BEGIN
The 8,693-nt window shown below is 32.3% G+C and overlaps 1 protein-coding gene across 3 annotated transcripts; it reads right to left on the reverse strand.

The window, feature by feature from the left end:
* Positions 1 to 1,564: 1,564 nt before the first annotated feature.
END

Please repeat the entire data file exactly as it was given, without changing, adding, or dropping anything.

The 8,693-nt window shown below is 32.3% G+C and overlaps 1 protein-coding gene across 3 annotated transcripts; it reads right to left on the reverse strand.

The window, feature by feature from the left end:
* Positions 1 to 1,564: 1,564 nt before the first annotated feature.